Friday Fun: Labor Day

I know most of my readers/commenters are Americans, and as Monday is Labor Day, I figured what better topic for a Friday Fun post than Labor Day itself?

Practically every American “celebrates” Labor Day in some shape or form; some go to barbecue parties (usually the last one of the season!), some just chill at home, and some plan in advance to take advantage of the holiday sales (what is it with Americans and our holiday sales anyway?).  But do you actually know what Labor Day is all about?  I have to admit my own ignorance – I was never really sure.  So I did some googling and came up with this:

Labor Day, the first Monday in September, is a creation of the labor movement and is dedicated to the social and economic achievements of American workers. It constitutes a yearly national tribute to the contributions workers have made to the strength, prosperity, and well-being of our country.

The first Labor Day holiday was celebrated on Tuesday, September 5, 1882, in New York City, in accordance with the plans of the Central Labor Union. The Central Labor Union held its second Labor Day holiday just a year later, on September 5, 1883.

In 1884 the first Monday in September was selected as the holiday, as originally proposed, and the Central Labor Union urged similar organizations in other cities to follow the example of New York and celebrate a “workingmen’s holiday” on that date. The idea spread with the growth of labor organizations, and in 1885 Labor Day was celebrated in many industrial centers of the country.

The form that the observance and celebration of Labor Day should take were outlined in the first proposal of the holiday — a street parade to exhibit to the public “the strength and esprit de corps of the trade and labor organizations” of the community, followed by a festival for the recreation and amusement of the workers and their families. This became the pattern for the celebrations of Labor Day. Speeches by prominent men and women were introduced later, as more emphasis was placed upon the economic and civic significance of the holiday. Still later, by a resolution of the American Federation of Labor convention of 1909, the Sunday preceding Labor Day was adopted as Labor Sunday and dedicated to the spiritual and educational aspects of the labor movement.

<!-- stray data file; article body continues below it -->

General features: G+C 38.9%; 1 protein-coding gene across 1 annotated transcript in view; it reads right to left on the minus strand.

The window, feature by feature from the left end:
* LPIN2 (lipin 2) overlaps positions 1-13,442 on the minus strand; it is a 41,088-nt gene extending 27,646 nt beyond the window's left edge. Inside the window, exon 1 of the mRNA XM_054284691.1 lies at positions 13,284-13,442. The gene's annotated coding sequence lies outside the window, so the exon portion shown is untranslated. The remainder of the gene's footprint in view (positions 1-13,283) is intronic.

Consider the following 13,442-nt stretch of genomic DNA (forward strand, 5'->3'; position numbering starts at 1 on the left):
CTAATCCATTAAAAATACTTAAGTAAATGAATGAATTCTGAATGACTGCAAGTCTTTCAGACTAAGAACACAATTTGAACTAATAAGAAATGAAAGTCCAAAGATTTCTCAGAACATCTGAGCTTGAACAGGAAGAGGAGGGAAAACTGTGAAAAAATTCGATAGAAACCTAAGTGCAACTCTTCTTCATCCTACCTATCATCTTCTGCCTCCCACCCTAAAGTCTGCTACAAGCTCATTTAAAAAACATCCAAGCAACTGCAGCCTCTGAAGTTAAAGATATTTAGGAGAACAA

It is appropriate, therefore, that the nation pay tribute on Labor Day to the creator of so much of the nation’s strength, freedom, and leadership — the American worker.

I’ll save my thoughts on what that says about America and her materialism for another day (‘cuz, y’all, this is supposed to be a Friday FUN post!), but it’s definitely interesting to read all of that.

Growing up, Labor Day was always the last big family party of the summer.  Barring an unexpected special occasion (like a wedding or some such), my family probably wouldn’t get together like that again until Thanksgiving.  So for me, it was always something to look forward to.  My grandmother and I would start the day by cleaning the house and mowing the lawn if it needed it.  Then we’d get to chopping veggies and preparing dishes.  Barbecues in our family were usually quintessential American fare: burgers, hot dogs, sausages (here’s where our Polish ancestry showed through: sausages were always Polish and Bratwurst), and usually a few pieces of chicken.  Along with all the cold stuff: the potato salad, the coleslaw.  Chips and dip were on offer, of course, but so were chopped raw veggies (I was always partial to the cucumbers and sweet peppers myself).  Usually somebody would bring a dessert of some sort – maybe a fruit jello or a fruit salad.  My grandmother and I would usually make the main courses but everybody brought something to the party.  (Made it a hell of a lot easier on us, that’s for sure!)  Music would be played, children would play games in the (HUGE!!) backyard, and it would mainly be a relaxed day of food, conversation, and companionship.  I, of course, being younger, would inevitably have to field questions to the effect of: “So, you excited to be going back to school?”

Unfortunately, the older I got, the more scattered my family became (aunts and uncles moving to far corners of the country; people dying), and so the Labor Day family tradition became less and less of a tradition.  And now?  Hardly anybody in my family gets together for Labor Day anymore.  But I remember those Labor Days of my youth with a smile.

So… ya got any plans?  Parties?  Staying at home?  Shopping like mad wo/men?

Spill!  😀


4 Responses

  1. You forgot to mention the pasta salad @ the bbqs ;o)
    I remember the beer brats yum!

  2. Jessie, OMG!!! Hiya! *waves* *hugs* …. *more hugs*

    And you’re right…. how could I forget? *I* was the one that usually made them!!!! 😀

  3. heh heh – for some reason my Brit hubby was STILL surprised to get the Labor Day holiday off this year!?!?! (after 11 yrs over here)
    No special plans, I was mostly resting up from last weekend’s whirlwind of activity…

  4. You made em and I ate em 😛
    good times!

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